Concerning the FNA biopsy, only twenty-six percent prescribe it, which may be justified by the fact that our sample contains a high percentage of general practitioners who would leave the FNA biopsy to a more specialist one. FNA plays a central role in the diagnostic workup of patients with TN. FNA is a safe, useful and inexpensive procedure. To improve precision, FNA can (if necessary) be performed under ultrasound guidance. The results may be particularly helpful in determining indications for surgery. Thyroid nodule FNA cytology reports should be reported using the diagnostic panels described in the Bethesda Thyroid Cytopathology Reporting System (Haugen et al., 2016 [4] ; Sakorafas, 2010 [25] ).

Besides, in the current study one-third of respondents refer patients to a specialist for management regardless of the EU-TIRAD grade of thyroid nodules. Unfortunately, the surgeon who receives the index patient is often the last person in a long chain of events. In this position, it’s hard to stop the train to thyroid surgery. The patient is ready for it, and the referring physician may expect that the surgery will be performed (Davies et al., 2010) [26] .

5. Limitation

Our analysis has several limitations and the results communicated here must be interpreted considering the strengths and weaknesses of the study. First, our sample size cannot be representative of all physicians in the Greater region of Casablanca, because doctors refused to participate. Second, more generalist practitioners should be included in the study because they are implicated in the management of TN, and they represent the first contact of patients with the health system. In addition, our questionnaire cannot reflect the ultimate management of thyroid nodules because it differs according to several aspects, i.e., patient’s age, family history, concomitant illness, and patients’ preferences.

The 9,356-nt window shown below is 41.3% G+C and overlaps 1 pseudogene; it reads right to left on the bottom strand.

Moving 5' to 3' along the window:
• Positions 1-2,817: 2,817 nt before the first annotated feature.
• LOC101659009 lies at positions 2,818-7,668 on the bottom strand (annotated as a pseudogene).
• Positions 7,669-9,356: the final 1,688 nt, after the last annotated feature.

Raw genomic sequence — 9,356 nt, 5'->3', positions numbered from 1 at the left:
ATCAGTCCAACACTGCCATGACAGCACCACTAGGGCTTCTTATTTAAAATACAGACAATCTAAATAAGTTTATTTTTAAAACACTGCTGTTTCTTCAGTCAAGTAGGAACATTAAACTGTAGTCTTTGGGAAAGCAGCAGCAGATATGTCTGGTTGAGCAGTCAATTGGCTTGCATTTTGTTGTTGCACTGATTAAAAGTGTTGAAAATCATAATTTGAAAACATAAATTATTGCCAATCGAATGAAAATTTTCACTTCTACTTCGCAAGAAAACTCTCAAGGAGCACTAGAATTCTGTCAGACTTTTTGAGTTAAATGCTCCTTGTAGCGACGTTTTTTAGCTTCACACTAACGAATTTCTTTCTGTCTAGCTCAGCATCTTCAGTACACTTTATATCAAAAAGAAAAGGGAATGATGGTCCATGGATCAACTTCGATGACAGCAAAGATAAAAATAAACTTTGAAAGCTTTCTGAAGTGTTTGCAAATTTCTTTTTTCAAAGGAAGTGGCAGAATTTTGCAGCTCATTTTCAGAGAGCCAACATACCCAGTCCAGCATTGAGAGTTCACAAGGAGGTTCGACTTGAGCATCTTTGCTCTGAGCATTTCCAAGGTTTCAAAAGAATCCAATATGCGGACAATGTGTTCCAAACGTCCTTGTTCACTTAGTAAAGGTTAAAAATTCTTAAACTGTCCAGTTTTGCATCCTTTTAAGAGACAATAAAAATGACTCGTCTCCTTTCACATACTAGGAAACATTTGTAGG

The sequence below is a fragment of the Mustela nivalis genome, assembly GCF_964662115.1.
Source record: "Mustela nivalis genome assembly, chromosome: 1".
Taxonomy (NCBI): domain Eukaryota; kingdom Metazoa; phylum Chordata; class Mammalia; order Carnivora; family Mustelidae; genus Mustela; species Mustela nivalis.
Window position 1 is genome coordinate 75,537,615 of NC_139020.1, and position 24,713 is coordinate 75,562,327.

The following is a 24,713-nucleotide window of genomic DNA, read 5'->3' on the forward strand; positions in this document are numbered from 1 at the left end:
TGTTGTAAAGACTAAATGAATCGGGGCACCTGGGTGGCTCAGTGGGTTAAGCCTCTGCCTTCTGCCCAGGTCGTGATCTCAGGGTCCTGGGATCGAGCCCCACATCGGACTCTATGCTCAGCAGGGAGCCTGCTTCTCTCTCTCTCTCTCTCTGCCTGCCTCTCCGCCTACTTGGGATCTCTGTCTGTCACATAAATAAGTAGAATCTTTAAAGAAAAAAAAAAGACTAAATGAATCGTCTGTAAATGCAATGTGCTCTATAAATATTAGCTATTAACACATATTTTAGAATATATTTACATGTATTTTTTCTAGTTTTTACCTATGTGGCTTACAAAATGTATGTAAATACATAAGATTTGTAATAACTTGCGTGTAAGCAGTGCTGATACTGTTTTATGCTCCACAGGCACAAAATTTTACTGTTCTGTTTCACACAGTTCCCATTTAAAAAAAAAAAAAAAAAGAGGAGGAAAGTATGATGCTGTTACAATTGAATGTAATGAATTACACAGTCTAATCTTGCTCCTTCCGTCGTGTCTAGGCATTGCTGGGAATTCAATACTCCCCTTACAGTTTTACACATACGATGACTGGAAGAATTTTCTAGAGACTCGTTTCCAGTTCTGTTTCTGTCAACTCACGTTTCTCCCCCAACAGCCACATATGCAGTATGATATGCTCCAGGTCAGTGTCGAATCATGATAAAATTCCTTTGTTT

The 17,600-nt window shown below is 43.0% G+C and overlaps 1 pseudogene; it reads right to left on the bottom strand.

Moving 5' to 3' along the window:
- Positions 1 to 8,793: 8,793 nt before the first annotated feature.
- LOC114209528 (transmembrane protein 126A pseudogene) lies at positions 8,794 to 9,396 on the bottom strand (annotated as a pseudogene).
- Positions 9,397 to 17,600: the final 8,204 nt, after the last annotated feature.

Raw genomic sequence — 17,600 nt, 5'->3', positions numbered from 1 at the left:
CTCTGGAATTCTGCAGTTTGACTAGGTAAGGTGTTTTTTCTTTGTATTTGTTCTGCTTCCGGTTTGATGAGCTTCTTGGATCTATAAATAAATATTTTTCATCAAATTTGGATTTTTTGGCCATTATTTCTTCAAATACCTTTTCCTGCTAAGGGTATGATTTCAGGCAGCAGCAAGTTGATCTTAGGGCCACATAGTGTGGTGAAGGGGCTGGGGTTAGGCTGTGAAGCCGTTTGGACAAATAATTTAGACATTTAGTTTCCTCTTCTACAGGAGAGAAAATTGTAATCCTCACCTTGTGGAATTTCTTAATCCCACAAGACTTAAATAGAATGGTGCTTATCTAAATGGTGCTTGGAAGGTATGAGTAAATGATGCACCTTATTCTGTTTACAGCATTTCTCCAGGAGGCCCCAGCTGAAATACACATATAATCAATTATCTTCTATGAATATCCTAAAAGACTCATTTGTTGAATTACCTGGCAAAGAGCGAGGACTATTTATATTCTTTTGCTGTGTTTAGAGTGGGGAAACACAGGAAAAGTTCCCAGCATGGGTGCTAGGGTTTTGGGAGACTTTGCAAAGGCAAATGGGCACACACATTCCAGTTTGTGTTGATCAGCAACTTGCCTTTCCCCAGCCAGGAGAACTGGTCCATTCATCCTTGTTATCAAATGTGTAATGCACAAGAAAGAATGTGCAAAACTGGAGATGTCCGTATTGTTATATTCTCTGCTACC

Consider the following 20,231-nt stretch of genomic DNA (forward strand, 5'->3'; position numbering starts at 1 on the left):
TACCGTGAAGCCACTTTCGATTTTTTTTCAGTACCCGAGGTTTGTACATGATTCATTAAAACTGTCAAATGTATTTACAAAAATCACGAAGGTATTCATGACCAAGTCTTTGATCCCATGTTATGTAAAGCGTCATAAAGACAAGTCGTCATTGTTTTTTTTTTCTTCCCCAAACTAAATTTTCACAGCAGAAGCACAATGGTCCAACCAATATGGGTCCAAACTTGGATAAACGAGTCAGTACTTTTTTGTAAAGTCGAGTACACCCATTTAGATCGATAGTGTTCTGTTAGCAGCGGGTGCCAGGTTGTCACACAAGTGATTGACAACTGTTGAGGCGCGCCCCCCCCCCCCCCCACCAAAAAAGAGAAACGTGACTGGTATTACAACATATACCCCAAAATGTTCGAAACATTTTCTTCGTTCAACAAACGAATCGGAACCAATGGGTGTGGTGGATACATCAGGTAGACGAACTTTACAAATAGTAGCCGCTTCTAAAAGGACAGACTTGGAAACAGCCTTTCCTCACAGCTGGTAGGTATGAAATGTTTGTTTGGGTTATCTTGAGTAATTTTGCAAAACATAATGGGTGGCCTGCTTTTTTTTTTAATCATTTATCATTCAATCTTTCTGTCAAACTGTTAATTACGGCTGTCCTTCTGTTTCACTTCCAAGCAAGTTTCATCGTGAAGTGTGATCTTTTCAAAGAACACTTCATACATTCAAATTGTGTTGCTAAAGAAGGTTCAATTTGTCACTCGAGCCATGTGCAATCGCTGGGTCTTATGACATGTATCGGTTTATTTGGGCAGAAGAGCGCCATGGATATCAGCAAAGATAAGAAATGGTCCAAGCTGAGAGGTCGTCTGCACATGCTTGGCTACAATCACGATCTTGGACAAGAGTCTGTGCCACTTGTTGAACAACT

6. Conclusions

In conclusion, our study was designed to provide an overview of the management process of TN in Casablanca. In view of our results, the management of TN in Casablanca follows in part the international recommendations. However, the management of thyroid cancer in Morocco will be a health public problem in the absence of any guideline or program that can limit overdiagnosis and overtreatment of small indolent types of thyroid cancer (TC). According to several studies, the hypothesis of overdiagnosis is the main driver of the dramatic increase in TC incidence and is in part related to physicians’ practices, and the extent of intentional inspection of the thyroid gland or incidental findings. This may be due to the longstanding belief that early detection and treatment are better (Ahn et al., 2014 [13] ; Vaccarella et al., 2016 [27] ).

Furthermore, we recommend that future research should provide more details about clinical practices regarding thyroid nodules and investigate the factors that influence the diagnosis of TC in Morocco.

Conflicts of Interest

The authors declare no conflicts of interest.